There are over 15,500 nursing homes in the United States, housing roughly 1.4 million elderly and disabled adults. Many of our loved ones, including our parents and grandparents, require full-time care in these facilities. When we cannot provide the necessary care for these individuals ourselves, we entrust nurses, doctors, and administrators to treat our families with the same care and attention that we would provide.
Many, if not most, nursing homes receive funds from Medicare and Medicaid and must be adequately staffed with a sufficient amount of properly trained employees or risk the loss of funding in the future. While lawmakers have taken strides to ensure our loved ones are adequately protected, elder abuse and neglect affect the lives of thousands of American families each year.
It is absolutely vital for families considering moving a loved one into an assisted living facility to conduct thorough research into the quality of potential homes. A well-organized nursing home should be adequately staffed with administrators, dieticians, nurses, and nursing assistants, among other professionals. Proper staffing ensures that residents receive adequate care in all aspects of living and do not fall victim to neglect. Unfortunately, many nursing homes are understaffed, or the employees are under-trained.
Nursing home understaffing can occur for a number of reasons. For example, the cost of labor for nursing homes is high compared to other fields. Also, because many nursing homes are run purely on government funds, they may lack the resources to take on more employees. Due to understaffing, nursing home employees may need to work overtime. The lack of new employees coupled with the overwork of existing employees often creates a greater likelihood of neglect.
Neglect can occur when a nursing home resident fails to receive the care necessary to ensure a healthy quality of life. Some of the most prevalent cases of abuse and neglect include isolation, improper medication maintenance, malnutrition, and a general lack of proper care. Common signs of these types of abuse or neglect include bruising, weight loss, an unclean environment, and illness. Oftentimes, residents are moved into nursing homes with preexisting medical conditions, which unfortunately become life-threatening due to neglect or abuse.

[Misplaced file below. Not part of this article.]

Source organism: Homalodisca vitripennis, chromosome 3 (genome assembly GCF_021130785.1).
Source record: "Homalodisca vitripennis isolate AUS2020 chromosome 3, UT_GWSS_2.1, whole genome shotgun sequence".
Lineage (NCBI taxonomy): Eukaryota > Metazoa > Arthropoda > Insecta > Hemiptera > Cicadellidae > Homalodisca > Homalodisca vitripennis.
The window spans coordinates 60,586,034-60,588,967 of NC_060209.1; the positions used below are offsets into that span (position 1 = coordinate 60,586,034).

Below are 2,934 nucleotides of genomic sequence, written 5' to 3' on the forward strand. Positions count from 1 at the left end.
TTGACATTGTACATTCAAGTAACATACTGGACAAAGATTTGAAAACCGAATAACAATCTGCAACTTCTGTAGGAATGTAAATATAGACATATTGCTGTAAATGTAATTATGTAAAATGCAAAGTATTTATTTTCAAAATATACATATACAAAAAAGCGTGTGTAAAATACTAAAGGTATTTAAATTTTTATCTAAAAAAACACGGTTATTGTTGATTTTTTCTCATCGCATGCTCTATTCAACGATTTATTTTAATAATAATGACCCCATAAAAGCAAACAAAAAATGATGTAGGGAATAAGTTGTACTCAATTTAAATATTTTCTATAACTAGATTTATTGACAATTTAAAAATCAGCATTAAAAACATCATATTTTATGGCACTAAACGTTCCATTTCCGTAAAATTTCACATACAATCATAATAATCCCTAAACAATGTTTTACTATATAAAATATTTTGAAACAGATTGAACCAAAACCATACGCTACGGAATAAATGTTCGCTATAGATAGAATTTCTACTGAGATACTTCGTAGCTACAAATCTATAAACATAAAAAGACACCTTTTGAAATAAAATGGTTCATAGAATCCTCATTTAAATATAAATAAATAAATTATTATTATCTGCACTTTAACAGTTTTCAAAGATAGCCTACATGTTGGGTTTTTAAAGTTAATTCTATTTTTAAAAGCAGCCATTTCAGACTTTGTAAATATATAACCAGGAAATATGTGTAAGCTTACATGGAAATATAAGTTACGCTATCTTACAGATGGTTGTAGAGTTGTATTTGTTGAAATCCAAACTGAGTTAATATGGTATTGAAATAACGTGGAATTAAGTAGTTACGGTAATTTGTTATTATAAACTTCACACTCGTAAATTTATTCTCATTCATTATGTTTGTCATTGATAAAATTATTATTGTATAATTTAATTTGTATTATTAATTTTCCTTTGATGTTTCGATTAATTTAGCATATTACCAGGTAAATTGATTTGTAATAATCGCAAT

Recently, a lawsuit was filed on behalf of an elderly man in Virginia who lost his life due to the alleged neglect of nursing home employees. Donald Shelton was admitted to Madison Health and Rehabilitation after a brief stay at a hospital where he was diagnosed with deep tissue wounds and a pressure sore on his buttock. Mr. Shelton’s family hoped that by moving him into a nursing home, he would receive the around-the-clock care that his conditions required. However, after being admitted to Madison Health and Rehabilitation, he was reportedly severely neglected for several days, resulting in new two new pressure sores which eventually developed necrosis. Mr. Shelton died shortly after.
Pressure sores are caused by constant pressure on an area of one’s body for a prolonged period of time. Pressure sores are prevalent in nursing homes because many of the residents are immobile and require assistance to move. If left untreated, these sores can fester and eventually wear away at a person’s skin. This in turn can cause serious infection and in Mr. Shelton’s case, necrosis.
The sad truth is that many nursing homes are understaffed. This leads to cases of abuse and neglect. If you suspect that a loved one is being abused or neglected at a nursing home, the first step is to remove them immediately and then seek legal advice. The nursing home negligence attorneys at Nahon, Saharovich & Trotz specialize in the complex litigation required to compensate your loved one for nursing home abuse or neglect.